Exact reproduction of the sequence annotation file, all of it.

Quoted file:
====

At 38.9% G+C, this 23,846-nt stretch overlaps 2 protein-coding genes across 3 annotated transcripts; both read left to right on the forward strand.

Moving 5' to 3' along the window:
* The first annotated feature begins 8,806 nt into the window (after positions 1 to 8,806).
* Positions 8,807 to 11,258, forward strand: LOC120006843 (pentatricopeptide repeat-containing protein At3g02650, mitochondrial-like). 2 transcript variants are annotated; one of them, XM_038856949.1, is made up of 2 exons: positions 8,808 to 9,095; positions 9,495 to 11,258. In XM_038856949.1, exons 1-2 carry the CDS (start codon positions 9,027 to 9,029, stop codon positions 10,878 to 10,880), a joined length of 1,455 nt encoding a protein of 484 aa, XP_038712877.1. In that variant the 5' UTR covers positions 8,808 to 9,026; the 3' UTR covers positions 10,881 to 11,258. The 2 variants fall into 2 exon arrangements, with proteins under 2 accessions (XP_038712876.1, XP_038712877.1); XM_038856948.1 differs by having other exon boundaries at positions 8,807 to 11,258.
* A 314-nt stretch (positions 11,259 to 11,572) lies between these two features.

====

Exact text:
At 38.9% G+C, this 23,846-nt stretch overlaps 2 protein-coding genes across 3 annotated transcripts; both read left to right on the forward strand.

Moving 5' to 3' along the window:
* The first annotated feature begins 8,806 nt into the window (after positions 1 to 8,806).
* Positions 8,807 to 11,258, forward strand: LOC120006843 (pentatricopeptide repeat-containing protein At3g02650, mitochondrial-like). 2 transcript variants are annotated; one of them, XM_038856949.1, is made up of 2 exons: positions 8,808 to 9,095; positions 9,495 to 11,258. In XM_038856949.1, exons 1-2 carry the CDS (start codon positions 9,027 to 9,029, stop codon positions 10,878 to 10,880), a joined length of 1,455 nt encoding a protein of 484 aa, XP_038712877.1. In that variant the 5' UTR covers positions 8,808 to 9,026; the 3' UTR covers positions 10,881 to 11,258. The 2 variants fall into 2 exon arrangements, with proteins under 2 accessions (XP_038712876.1, XP_038712877.1); XM_038856948.1 differs by having other exon boundaries at positions 8,807 to 11,258.
* A 314-nt stretch (positions 11,259 to 11,572) lies between these two features.